I told my (long distance) boyfriend that I was writing this article and asked if he had any tips for others in our position. He had some advice. Three words actually: "Don't do it." And I'm not gonna lie, I pretty much agree. But if long distance love calls and you must answer, here are some tips from my/our experience.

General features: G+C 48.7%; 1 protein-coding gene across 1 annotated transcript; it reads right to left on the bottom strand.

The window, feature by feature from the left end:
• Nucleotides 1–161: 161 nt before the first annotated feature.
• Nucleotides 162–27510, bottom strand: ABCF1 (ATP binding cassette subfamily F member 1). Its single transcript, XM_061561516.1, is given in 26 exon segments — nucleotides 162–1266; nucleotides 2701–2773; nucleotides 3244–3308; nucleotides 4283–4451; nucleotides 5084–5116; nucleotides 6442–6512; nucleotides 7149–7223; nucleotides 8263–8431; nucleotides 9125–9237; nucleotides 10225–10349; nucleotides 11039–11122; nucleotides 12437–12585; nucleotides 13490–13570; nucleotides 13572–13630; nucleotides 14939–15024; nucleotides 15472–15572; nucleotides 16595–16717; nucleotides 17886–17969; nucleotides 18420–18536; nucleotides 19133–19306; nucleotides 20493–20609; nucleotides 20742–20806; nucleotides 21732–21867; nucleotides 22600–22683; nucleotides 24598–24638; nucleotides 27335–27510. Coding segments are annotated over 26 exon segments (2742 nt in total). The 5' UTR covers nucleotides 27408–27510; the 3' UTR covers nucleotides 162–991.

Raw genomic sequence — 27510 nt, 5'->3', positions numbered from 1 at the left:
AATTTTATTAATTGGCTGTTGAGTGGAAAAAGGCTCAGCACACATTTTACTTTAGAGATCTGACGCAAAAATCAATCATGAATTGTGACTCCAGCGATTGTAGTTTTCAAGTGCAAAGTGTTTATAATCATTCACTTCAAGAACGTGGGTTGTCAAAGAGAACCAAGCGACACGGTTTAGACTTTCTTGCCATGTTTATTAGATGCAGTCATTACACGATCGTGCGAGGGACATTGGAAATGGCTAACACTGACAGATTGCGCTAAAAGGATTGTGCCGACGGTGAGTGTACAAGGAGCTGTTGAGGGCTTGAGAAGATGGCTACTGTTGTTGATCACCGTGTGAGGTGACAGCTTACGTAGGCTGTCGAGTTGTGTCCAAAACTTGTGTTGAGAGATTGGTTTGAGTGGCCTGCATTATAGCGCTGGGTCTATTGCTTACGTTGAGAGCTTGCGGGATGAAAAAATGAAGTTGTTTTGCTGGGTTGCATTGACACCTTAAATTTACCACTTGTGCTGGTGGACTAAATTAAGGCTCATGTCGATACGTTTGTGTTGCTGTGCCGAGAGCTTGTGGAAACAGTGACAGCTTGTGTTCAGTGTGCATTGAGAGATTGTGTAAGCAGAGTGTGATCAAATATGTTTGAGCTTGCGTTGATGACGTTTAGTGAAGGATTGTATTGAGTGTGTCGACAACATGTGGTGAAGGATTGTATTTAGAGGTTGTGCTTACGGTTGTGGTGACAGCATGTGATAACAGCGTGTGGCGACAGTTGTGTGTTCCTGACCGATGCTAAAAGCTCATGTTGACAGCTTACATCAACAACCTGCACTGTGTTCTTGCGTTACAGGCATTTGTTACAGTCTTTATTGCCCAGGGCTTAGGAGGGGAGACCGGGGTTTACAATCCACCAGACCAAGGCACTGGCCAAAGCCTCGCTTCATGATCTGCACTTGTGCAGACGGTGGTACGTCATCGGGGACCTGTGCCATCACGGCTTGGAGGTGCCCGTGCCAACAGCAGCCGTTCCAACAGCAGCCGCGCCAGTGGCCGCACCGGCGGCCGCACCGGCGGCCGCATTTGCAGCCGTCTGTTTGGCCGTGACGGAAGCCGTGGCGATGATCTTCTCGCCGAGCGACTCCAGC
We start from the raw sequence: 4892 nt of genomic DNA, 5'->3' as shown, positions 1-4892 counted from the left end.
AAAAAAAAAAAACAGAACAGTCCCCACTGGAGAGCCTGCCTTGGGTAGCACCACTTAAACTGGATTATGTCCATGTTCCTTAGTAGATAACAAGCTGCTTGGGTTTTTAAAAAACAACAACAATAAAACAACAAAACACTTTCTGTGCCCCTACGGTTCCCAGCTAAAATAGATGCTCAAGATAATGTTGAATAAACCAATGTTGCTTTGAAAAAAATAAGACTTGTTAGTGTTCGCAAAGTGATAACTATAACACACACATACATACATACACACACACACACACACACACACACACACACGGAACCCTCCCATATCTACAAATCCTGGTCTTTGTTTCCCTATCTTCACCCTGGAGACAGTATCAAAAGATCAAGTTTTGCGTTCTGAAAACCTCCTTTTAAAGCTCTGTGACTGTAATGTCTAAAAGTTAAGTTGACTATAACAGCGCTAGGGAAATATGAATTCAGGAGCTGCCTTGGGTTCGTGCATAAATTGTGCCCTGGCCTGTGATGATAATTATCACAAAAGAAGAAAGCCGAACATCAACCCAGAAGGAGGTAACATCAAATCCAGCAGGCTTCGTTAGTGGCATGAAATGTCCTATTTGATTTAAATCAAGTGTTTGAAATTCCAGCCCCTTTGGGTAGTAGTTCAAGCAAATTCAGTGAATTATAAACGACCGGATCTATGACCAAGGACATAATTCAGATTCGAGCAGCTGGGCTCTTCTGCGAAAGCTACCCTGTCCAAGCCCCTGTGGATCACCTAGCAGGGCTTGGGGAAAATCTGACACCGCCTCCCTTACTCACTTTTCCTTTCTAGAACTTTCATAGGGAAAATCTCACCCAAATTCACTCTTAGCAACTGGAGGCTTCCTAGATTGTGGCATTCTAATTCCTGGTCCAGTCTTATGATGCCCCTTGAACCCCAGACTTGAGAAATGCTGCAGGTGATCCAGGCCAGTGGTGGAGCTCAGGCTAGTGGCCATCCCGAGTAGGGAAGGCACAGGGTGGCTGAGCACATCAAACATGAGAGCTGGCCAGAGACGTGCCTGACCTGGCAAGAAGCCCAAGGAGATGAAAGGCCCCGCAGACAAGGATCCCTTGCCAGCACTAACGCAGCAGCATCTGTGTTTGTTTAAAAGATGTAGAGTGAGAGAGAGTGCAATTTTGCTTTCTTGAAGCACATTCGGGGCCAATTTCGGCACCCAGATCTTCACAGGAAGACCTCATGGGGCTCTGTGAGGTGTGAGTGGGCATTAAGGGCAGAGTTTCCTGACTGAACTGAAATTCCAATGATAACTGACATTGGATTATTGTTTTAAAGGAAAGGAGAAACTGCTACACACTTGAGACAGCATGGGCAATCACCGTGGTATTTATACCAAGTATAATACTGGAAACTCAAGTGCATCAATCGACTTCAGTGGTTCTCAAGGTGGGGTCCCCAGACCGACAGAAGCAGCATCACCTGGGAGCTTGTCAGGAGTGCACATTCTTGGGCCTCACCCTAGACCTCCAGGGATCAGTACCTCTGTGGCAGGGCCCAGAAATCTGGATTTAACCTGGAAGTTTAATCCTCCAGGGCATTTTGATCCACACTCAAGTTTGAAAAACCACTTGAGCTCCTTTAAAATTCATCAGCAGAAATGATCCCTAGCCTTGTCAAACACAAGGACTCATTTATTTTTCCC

Hone those communication skills. I'd actually never been in a long distance relationship before this one so I didn't really know what to expect. And let me tell you, it's not easy. I don't think I realized how much "normal" relationships are spent just experiencing life together. When you're in a long distance relationship you only have phone calls, texts, emails, and Face Time/Skype. Miscommunications happen and you have to be patient with each other. Some nights one person is way too tired for a phone call. Fair enough. But in these cases you don't have another option of watching a movie or doing work side by side. Imagine if every interaction you had with your significant other had to be a conversation or an exerted verbal effort. Yep. That's the definition of long distance. SO here are a few tips: 1) Be patient with each other and over-communicate. Saying "I'm feeling tired tonight. I want to spend time with you, but you'll really have to carry this conversation" is a better option than being blah or getting in a fight on the phone. 2) When you do fight or miscommunicate, learn how to apologize and work through miscommunication like the champs that you are. Be careful not to take things too personally. And 3) Take the time to fully utilize all forms of communication. Sending sweet texts throughout the day, sharing pictures of your daily life, and composing thoughtful emails all show the other person that they're on your mind and worth your time.